In her longing she confused the pleasures of luxury with the joys of the heart, elegant customs with refined feelings. Did not love, like Indian plants, require prepared soil and special temperatures? Sighs in the moonlight, long embraces, tears flowing onto yielding hands, all the fevers of the flesh and the languors of love – these things were inseparable from the balcony of a great castle in which life moved at a leisurely pace, from a boudoir with silk curtains, a thick carpet, filled flower stands and a bed mounted on a platform, from the sparkle of precious stones or the aiguillettes of liveried servants. (I.9.8)

    Emma’s view of love, influenced by the novels she reads, is tied inextricably to atmosphere – she feels as though she can’t experience true love without the right setting, something of an odd and superficial claim.

    Love, [Emma] felt, ought to come at once, with great thunderclaps and flashes of lightning; it was like a storm bursting upon life from the sky, uprooting it, overwhelming the will and sweeping the heart into the abyss. It did not occur to her that the rain forms puddles on a flat roof when drainpipes are clogged, and she would have continued to feel secure if she had not suddenly discovered a crack in the wall. (II.4.16)

    Emma’s misconception of love leads her astray. Preoccupied by her idealistic view of how love "ought" to be, she doesn’t even recognize it when it creeps up on her gradually.

    Then she asked herself, "Isn’t he in love with someone? Who could it be? […] Why, it’s me!"

    All the evidence immediately became clear to her and her heart leapt. The flames in the fireplace cast a joyful, flickering light on the ceiling; she rolled over on her back and stretched out her arms.

    Then began the eternal lament: "Oh, if only fate had willed it! Why can’t things have been different? What would have been wrong with it?" (II.5.9-11)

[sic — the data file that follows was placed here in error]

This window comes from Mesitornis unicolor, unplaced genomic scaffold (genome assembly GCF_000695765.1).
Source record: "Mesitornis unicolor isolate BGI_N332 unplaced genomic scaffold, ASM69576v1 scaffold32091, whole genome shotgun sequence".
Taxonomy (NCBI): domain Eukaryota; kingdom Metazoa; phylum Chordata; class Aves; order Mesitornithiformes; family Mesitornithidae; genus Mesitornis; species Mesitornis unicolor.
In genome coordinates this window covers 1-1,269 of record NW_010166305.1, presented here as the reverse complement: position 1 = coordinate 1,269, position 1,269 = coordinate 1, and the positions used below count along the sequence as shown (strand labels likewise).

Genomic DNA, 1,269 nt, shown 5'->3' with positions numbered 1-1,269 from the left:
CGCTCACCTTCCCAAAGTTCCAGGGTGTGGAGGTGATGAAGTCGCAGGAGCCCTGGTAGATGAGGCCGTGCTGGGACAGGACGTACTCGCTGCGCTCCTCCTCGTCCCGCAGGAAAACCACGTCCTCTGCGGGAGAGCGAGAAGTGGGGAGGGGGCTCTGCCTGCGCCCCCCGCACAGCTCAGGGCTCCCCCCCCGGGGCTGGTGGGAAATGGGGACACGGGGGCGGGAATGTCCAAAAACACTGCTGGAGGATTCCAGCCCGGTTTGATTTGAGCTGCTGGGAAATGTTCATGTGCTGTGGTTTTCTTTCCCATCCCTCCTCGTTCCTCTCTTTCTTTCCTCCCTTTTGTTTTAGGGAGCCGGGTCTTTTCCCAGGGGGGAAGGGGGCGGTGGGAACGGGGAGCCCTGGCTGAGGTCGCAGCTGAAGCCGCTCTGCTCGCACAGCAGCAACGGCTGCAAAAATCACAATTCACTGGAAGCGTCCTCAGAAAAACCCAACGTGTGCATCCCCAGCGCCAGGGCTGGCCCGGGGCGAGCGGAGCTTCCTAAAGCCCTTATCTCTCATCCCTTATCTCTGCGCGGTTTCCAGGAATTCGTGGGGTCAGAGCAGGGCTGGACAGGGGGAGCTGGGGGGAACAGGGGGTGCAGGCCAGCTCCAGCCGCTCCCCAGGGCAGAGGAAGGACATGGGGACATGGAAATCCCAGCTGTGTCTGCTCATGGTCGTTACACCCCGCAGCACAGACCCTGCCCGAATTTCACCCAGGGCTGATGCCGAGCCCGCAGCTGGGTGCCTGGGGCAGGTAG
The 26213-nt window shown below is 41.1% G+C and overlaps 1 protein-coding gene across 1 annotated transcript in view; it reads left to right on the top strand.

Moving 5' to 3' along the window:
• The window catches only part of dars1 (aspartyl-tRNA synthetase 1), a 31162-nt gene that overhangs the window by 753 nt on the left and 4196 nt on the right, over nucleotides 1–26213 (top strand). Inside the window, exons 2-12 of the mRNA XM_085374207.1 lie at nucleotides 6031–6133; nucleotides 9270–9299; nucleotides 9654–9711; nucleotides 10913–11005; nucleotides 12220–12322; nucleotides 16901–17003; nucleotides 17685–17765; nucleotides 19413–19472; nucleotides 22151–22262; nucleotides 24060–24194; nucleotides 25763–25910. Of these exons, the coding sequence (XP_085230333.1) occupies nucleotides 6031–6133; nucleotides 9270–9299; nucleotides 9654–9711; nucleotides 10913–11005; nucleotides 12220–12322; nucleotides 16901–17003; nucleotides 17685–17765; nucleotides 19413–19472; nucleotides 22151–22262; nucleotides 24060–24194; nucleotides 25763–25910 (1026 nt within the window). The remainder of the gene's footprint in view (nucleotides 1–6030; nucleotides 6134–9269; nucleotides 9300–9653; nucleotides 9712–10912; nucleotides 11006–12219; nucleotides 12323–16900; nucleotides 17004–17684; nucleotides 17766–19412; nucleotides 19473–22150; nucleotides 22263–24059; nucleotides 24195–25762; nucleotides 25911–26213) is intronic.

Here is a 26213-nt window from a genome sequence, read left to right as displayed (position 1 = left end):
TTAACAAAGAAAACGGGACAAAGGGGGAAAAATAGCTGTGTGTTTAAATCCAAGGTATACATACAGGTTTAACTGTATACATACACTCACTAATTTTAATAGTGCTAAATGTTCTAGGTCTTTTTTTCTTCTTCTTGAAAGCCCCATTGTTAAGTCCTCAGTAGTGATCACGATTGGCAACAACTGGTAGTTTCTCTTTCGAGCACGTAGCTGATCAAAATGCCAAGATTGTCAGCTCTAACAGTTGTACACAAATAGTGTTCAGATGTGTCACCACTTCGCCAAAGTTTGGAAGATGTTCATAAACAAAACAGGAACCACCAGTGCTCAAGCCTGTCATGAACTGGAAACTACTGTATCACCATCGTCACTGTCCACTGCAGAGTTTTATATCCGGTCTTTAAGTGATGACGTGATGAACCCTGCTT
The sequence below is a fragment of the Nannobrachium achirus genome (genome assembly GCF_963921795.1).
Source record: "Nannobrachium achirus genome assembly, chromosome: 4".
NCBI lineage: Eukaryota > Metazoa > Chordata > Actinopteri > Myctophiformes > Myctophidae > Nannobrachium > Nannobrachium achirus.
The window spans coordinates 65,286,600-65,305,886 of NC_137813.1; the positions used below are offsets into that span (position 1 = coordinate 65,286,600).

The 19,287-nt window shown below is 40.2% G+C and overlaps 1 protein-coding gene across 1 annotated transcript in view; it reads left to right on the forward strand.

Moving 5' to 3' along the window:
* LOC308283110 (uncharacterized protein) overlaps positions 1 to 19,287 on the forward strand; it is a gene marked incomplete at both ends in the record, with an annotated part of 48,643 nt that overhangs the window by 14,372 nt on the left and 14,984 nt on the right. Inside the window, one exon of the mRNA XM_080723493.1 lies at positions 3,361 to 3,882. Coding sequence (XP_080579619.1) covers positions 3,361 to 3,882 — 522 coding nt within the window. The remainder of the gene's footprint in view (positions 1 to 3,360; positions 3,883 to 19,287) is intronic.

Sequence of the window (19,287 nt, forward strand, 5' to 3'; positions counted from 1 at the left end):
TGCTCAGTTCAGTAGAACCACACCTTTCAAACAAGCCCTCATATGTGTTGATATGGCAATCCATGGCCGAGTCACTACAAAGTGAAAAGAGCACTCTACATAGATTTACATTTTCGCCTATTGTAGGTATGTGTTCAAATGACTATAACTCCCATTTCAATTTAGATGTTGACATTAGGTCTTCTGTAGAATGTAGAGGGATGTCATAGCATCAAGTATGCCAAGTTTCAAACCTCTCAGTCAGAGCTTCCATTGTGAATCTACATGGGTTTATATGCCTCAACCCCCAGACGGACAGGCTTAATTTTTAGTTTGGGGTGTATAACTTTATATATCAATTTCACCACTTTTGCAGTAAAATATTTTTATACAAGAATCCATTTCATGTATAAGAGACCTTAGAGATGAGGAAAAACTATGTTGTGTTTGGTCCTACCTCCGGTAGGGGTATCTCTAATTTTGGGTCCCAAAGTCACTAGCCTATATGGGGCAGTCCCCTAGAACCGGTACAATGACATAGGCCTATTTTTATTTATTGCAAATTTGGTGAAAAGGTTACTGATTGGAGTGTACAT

In addition to being tied to setting, love is also interchangeable with drama for Emma. As soon as she realizes that Léon is in love with her, she has to immediately wail and moan about the cruelty of fate, as is customary in the novels she reads.

    She was in love with Léon, and she sought solitude because it allowed her to revel in thoughts of him at leisure. His actual presence disturbed the voluptuous pleasure of her reveries. Her heart palpitated at the sound of his footsteps, but her agitation always began to subside as soon as he appeared, and she was left with nothing but deep astonishment which eventually turned to sadness. (II.5.42)

    Emma seems to be more in love with the idea of love than with Léon himself – she enjoys thinking about him, but not seeing him.

    "Poor woman! She’s gasping for love like a carp gasping for water on a kitchen table. A few sweet words and she’d adore me, I’m sure of it! She’d be affectionate, charming […] Yes, but how could I get rid of her later?" (II.7.36)

    Rodolphe, a masterful manipulator of feelings, recognizes the symptoms of a romantic disposition in Emma, and understands her immediately. His view of love is not as idealistic has hers; instead, he cynically realizes from the beginning that their affair has a very limited lifespan.